Buy-to-let revival is a curse for new buyers!

  Portal11 22:38 17 May 2011

Intresting but to the point is this story!

Where i live there is so many houses for sale or to rent i dont think ive ever seen it so bad? just today i went to pick my son up from school and on the way home i noticed another 6 houses had either gone on the market or was for rent, in one street alone near me there is 26 for sale or to let houses it looks terrible as you start to enter the street with all these signs up?

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  wee eddie 23:07 17 May 2011

I'm not sure that your Title makes sense.

The large number of Properties on the Market should make life easier for a New Buyer, who is able to get a Mortgage, not more difficult.

  wee eddie 23:15 17 May 2011

I have read the article and it is the kind of rubbish that caused the Housing Boom in the first place.

It's a cornucopia of figures, ostensibly related, but if fact giving a totally erroneous impression. The only part that is true is that those without sufficient Capital are finding it hard to get the necessary loans.

It was advice such as this that caused many people to invest in 'Properties to Let' when there was no Market for them, in the price range suggested.

  Portal11 00:57 18 May 2011

oh well i see, i dont read the papers at all really so thanks for the input guys!

  morddwyd 08:47 18 May 2011

"those without sufficient Capital are finding it hard to get the necessary loans."

Which is hardly a new concept!

  ventanas 12:29 18 May 2011

Buy to let is a curse, all it did before was to cause freeholders to increase their asking prices, forcing out a great many potential first time buyers, and leaving renatl as their only option, which is far more costly than buying on a mortgage. Of course when prices crashed they lost a lot of money, and in my view it served them right. Now it could start all over again, but rental is not only a curse for potential buyers, but for existing leaseholders as well. Last year I sold my too large house, pending retirement, and put a small percentage of the sale price into purchasing an apartment, one of 40 in a single development. I was the 12th leaseholder at that time. The rest of the apartments are let on shorthold tenancies, and regretably tenants (or many of them) do not have the same degree of care or consideration that leaseholders would have. Why should they, they have no investment in the place. But they seem to have habits of dropping litter when they feel like it, letting their children use the car park as a playground, which I have had stopped, they didn't like it, but the lease forbids it. Also there are numerous washing lines behind the apartments, also forbidden, and are all coming down tomorrow, unbeknown to whoever put them up. They are also all getting a warning letter as to future conduct. In the 9 months I have been in this apartment I have already had to force two evictions due to behaviour issues, and we leaseholders have now got together to put a stop to all excesses by tenants. One has even placed a satellite dish on his balcony and put the cable through the wall. He is about to be faced with the cost of putting things back as they were. The point of this is, that we who buy take care that what we get is what we want. Those who cannot do this are often faced with whatever may come along, never mind how unsuitable, or what the covenants say. This only serves to make those like me antagonisic to them, which is not really desirable. I blame increasingly desperate letting agents, who make no effort to impart the "rules" when granting tenancies, and people who find themselves in an also desperate situation due to the current economic climate. Buy to let will only make things worse.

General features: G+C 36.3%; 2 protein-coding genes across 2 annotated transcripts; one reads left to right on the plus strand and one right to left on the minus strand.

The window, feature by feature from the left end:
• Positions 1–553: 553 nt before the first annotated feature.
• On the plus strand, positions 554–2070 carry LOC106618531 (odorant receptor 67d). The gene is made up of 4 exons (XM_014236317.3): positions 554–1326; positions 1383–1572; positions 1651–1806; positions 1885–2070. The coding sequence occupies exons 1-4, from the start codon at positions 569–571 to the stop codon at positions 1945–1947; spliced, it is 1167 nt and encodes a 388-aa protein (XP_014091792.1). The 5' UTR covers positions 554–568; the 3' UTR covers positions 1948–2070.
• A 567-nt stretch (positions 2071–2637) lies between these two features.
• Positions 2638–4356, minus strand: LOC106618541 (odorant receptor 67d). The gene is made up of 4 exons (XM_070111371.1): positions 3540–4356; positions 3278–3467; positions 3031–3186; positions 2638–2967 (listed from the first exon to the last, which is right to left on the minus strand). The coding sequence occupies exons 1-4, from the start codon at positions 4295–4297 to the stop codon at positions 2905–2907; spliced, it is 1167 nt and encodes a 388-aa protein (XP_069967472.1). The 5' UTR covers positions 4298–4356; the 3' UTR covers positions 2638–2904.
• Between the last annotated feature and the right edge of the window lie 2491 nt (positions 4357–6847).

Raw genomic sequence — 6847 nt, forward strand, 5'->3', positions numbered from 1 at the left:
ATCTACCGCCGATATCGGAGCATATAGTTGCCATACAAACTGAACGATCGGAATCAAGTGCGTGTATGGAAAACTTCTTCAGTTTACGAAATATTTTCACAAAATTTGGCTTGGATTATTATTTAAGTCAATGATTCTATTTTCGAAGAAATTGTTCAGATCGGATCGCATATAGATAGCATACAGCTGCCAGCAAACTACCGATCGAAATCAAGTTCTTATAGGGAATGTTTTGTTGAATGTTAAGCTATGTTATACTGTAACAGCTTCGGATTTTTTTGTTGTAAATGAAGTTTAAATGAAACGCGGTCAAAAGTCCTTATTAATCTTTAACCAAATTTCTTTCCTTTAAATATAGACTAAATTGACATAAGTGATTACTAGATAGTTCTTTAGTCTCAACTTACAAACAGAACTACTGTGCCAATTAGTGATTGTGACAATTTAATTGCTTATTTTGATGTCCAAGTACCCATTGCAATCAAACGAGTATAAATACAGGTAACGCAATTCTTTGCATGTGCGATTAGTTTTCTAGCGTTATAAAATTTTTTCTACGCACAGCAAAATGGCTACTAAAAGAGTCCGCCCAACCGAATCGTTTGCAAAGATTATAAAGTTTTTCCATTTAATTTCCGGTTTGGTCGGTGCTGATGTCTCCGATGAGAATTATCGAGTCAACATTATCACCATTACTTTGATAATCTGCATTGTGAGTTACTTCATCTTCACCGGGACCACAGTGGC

Chegs ®™ 04:29 20 May 2011

I recall a development here of smaller homes beside a council estate with a reputation.Within a few years,these once smart homes were looking tired and now the police visit the smaller development more often than they seem to be at the much larger council estate with the reputation.Is it conceivable that this might be due to the extra stress of buying a home on a low income results in the higher crime rate?I am only able to form this opinion as I live in a town where everyone knows everyone else and I was observing this lifestyle change in the communities as a resident of both estates for a period.I think I have lived on every estate within the town as I once moved home 36 times during the year(I would move home if I ran out of milk as my next home was nearer a late opening shop)and have wondered if there were similar happenings in other towns to reinforce my opinions eg: an area gains a reputation in a short time,worse than the estates elsewhere built around the same time(the small development seems to have residents with a particular attitude,& there are pockets of residents on other estates with a similar attitude where trouble seems above average requiring an increased police presense)or whether its just a regional thing.

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